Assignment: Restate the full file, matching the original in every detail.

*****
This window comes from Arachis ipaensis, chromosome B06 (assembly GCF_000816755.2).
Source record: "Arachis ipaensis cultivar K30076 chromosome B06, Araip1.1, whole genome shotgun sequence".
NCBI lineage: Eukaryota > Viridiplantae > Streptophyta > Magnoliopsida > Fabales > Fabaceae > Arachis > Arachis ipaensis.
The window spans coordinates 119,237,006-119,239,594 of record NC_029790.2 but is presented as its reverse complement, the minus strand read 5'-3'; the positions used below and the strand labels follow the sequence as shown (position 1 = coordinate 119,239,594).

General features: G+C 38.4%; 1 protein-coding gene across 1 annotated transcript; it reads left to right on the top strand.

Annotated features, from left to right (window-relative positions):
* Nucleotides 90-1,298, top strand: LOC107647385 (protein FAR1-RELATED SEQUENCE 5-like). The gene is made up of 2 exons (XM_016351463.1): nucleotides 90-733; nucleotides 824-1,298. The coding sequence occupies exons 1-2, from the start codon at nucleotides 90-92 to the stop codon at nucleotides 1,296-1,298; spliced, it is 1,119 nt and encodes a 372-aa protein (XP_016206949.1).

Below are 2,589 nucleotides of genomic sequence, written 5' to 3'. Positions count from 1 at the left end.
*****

This window comes from Arachis ipaensis, chromosome B06 (assembly GCF_000816755.2).
Source record: "Arachis ipaensis cultivar K30076 chromosome B06, Araip1.1, whole genome shotgun sequence".
NCBI lineage: Eukaryota > Viridiplantae > Streptophyta > Magnoliopsida > Fabales > Fabaceae > Arachis > Arachis ipaensis.
The window spans coordinates 119,237,006-119,239,594 of record NC_029790.2 but is presented as its reverse complement, the minus strand read 5'-3'; the positions used below and the strand labels follow the sequence as shown (position 1 = coordinate 119,239,594).

General features: G+C 38.4%; 1 protein-coding gene across 1 annotated transcript; it reads left to right on the top strand.

Annotated features, from left to right (window-relative positions):
* Nucleotides 90-1,298, top strand: LOC107647385 (protein FAR1-RELATED SEQUENCE 5-like). The gene is made up of 2 exons (XM_016351463.1): nucleotides 90-733; nucleotides 824-1,298. The coding sequence occupies exons 1-2, from the start codon at nucleotides 90-92 to the stop codon at nucleotides 1,296-1,298; spliced, it is 1,119 nt and encodes a 372-aa protein (XP_016206949.1).

Below are 2,589 nucleotides of genomic sequence, written 5' to 3'. Positions count from 1 at the left end.